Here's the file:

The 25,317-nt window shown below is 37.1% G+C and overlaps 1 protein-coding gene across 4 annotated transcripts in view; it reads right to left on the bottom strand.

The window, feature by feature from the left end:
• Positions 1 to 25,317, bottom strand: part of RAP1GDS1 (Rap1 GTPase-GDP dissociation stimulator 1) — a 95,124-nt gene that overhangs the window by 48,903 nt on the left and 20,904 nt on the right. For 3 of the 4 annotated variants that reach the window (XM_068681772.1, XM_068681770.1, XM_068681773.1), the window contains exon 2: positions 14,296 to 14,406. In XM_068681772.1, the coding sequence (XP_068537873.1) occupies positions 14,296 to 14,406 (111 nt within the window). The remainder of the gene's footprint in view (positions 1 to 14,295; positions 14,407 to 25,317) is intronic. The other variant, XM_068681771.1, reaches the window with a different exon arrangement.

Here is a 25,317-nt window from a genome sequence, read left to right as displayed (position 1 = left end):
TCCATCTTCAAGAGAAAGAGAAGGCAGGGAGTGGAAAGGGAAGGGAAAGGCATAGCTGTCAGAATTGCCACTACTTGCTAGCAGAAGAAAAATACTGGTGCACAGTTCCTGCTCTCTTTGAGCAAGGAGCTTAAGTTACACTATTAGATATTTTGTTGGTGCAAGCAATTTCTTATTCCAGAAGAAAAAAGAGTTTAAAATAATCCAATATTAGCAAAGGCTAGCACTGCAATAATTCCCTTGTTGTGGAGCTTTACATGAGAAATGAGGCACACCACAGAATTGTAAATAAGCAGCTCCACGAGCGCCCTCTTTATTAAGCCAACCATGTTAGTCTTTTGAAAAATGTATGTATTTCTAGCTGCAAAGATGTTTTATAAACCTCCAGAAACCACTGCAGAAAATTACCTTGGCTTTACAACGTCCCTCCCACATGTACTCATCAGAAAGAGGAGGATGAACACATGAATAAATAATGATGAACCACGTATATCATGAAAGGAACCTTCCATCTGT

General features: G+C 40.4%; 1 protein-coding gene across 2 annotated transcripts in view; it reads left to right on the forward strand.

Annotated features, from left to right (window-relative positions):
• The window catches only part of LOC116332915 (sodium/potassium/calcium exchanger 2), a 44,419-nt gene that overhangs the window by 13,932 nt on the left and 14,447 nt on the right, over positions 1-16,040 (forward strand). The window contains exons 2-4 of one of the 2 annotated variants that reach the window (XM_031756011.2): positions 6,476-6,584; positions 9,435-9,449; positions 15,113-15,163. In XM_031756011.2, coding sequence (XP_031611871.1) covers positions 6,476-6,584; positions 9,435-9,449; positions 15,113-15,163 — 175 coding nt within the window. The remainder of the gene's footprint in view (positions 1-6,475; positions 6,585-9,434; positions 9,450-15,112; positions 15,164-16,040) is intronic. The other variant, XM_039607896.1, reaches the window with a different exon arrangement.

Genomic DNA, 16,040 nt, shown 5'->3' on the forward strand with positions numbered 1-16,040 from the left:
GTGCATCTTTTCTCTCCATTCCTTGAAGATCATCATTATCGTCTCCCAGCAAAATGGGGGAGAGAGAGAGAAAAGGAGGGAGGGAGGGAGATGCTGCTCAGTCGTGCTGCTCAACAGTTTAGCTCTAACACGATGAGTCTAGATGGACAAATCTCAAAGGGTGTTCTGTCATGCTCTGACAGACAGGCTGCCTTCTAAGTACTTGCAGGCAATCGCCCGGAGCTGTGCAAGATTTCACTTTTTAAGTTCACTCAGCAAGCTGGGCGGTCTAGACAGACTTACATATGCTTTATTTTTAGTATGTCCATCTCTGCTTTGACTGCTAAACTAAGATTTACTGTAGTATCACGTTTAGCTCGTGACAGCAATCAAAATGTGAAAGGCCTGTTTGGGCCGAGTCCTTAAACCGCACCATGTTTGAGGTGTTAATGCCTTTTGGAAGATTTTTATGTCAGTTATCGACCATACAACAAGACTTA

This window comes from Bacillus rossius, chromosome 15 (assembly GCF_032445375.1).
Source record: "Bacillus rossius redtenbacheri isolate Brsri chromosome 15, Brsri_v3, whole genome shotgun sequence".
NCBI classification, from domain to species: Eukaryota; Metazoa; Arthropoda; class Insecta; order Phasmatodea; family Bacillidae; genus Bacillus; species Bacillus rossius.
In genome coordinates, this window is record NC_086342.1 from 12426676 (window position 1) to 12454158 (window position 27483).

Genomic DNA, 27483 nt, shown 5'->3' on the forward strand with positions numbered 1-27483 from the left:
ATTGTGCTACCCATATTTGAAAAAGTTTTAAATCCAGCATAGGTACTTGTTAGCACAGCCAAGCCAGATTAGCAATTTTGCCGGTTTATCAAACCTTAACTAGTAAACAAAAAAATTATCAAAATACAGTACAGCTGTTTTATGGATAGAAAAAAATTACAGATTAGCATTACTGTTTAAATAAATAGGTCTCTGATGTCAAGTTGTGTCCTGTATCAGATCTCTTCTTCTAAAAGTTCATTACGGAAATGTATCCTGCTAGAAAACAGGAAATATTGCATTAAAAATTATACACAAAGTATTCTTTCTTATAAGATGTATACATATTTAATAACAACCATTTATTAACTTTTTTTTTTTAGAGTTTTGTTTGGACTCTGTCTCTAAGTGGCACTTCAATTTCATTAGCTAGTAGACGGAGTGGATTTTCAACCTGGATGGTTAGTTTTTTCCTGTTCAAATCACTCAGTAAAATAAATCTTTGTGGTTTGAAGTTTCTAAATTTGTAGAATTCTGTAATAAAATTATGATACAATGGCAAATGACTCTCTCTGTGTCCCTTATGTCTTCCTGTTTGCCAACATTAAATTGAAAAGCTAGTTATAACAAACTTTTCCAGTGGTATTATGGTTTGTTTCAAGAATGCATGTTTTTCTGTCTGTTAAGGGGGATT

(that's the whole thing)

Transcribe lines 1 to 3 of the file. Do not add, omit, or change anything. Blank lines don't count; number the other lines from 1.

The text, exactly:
The 25,317-nt window shown below is 37.1% G+C and overlaps 1 protein-coding gene across 4 annotated transcripts in view; it reads right to left on the bottom strand.

The window, feature by feature from the left end:
• Positions 1 to 25,317, bottom strand: part of RAP1GDS1 (Rap1 GTPase-GDP dissociation stimulator 1) — a 95,124-nt gene that overhangs the window by 48,903 nt on the left and 20,904 nt on the right. For 3 of the 4 annotated variants that reach the window (XM_068681772.1, XM_068681770.1, XM_068681773.1), the window contains exon 2: positions 14,296 to 14,406. In XM_068681772.1, the coding sequence (XP_068537873.1) occupies positions 14,296 to 14,406 (111 nt within the window). The remainder of the gene's footprint in view (positions 1 to 14,295; positions 14,407 to 25,317) is intronic. The other variant, XM_068681771.1, reaches the window with a different exon arrangement.